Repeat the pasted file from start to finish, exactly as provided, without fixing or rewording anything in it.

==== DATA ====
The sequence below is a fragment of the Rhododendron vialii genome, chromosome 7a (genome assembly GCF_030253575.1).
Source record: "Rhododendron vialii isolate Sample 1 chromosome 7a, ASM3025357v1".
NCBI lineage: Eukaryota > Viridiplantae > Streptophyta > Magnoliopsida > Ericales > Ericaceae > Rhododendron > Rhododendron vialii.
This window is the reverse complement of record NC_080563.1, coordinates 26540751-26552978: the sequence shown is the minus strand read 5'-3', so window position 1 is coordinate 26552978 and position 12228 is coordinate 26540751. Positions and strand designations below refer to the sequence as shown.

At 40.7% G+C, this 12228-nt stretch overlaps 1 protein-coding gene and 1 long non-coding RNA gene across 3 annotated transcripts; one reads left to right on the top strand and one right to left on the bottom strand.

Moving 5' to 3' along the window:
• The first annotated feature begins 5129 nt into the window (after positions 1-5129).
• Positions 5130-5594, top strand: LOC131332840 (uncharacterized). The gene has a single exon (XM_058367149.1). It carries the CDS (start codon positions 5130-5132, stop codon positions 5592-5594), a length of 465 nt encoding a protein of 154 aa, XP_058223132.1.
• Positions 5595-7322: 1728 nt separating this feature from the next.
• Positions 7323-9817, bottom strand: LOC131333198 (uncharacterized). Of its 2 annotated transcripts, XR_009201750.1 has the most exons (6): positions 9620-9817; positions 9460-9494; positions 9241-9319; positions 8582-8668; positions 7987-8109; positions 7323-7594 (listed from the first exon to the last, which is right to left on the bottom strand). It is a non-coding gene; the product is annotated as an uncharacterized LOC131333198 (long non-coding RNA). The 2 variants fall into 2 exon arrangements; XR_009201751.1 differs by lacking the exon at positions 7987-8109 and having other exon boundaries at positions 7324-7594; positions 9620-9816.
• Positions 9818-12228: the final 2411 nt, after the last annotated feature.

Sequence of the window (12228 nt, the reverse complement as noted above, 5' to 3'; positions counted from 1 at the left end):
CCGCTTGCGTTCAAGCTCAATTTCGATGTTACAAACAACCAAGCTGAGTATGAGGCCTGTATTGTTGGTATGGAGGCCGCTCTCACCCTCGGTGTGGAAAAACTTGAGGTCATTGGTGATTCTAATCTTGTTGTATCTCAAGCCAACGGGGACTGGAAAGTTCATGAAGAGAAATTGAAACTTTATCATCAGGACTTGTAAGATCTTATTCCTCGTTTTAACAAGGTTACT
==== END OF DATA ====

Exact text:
The sequence below is a fragment of the Rhododendron vialii genome, chromosome 7a (genome assembly GCF_030253575.1).
Source record: "Rhododendron vialii isolate Sample 1 chromosome 7a, ASM3025357v1".
NCBI lineage: Eukaryota > Viridiplantae > Streptophyta > Magnoliopsida > Ericales > Ericaceae > Rhododendron > Rhododendron vialii.
This window is the reverse complement of record NC_080563.1, coordinates 26540751-26552978: the sequence shown is the minus strand read 5'-3', so window position 1 is coordinate 26552978 and position 12228 is coordinate 26540751. Positions and strand designations below refer to the sequence as shown.

At 40.7% G+C, this 12228-nt stretch overlaps 1 protein-coding gene and 1 long non-coding RNA gene across 3 annotated transcripts; one reads left to right on the top strand and one right to left on the bottom strand.

Moving 5' to 3' along the window:
• The first annotated feature begins 5129 nt into the window (after positions 1-5129).
• Positions 5130-5594, top strand: LOC131332840 (uncharacterized). The gene has a single exon (XM_058367149.1). It carries the CDS (start codon positions 5130-5132, stop codon positions 5592-5594), a length of 465 nt encoding a protein of 154 aa, XP_058223132.1.
• Positions 5595-7322: 1728 nt separating this feature from the next.
• Positions 7323-9817, bottom strand: LOC131333198 (uncharacterized). Of its 2 annotated transcripts, XR_009201750.1 has the most exons (6): positions 9620-9817; positions 9460-9494; positions 9241-9319; positions 8582-8668; positions 7987-8109; positions 7323-7594 (listed from the first exon to the last, which is right to left on the bottom strand). It is a non-coding gene; the product is annotated as an uncharacterized LOC131333198 (long non-coding RNA). The 2 variants fall into 2 exon arrangements; XR_009201751.1 differs by lacking the exon at positions 7987-8109 and having other exon boundaries at positions 7324-7594; positions 9620-9816.
• Positions 9818-12228: the final 2411 nt, after the last annotated feature.

Sequence of the window (12228 nt, the reverse complement as noted above, 5' to 3'; positions counted from 1 at the left end):
CCGCTTGCGTTCAAGCTCAATTTCGATGTTACAAACAACCAAGCTGAGTATGAGGCCTGTATTGTTGGTATGGAGGCCGCTCTCACCCTCGGTGTGGAAAAACTTGAGGTCATTGGTGATTCTAATCTTGTTGTATCTCAAGCCAACGGGGACTGGAAAGTTCATGAAGAGAAATTGAAACTTTATCATCAGGACTTGTAAGATCTTATTCCTCGTTTTAACAAGGTTACT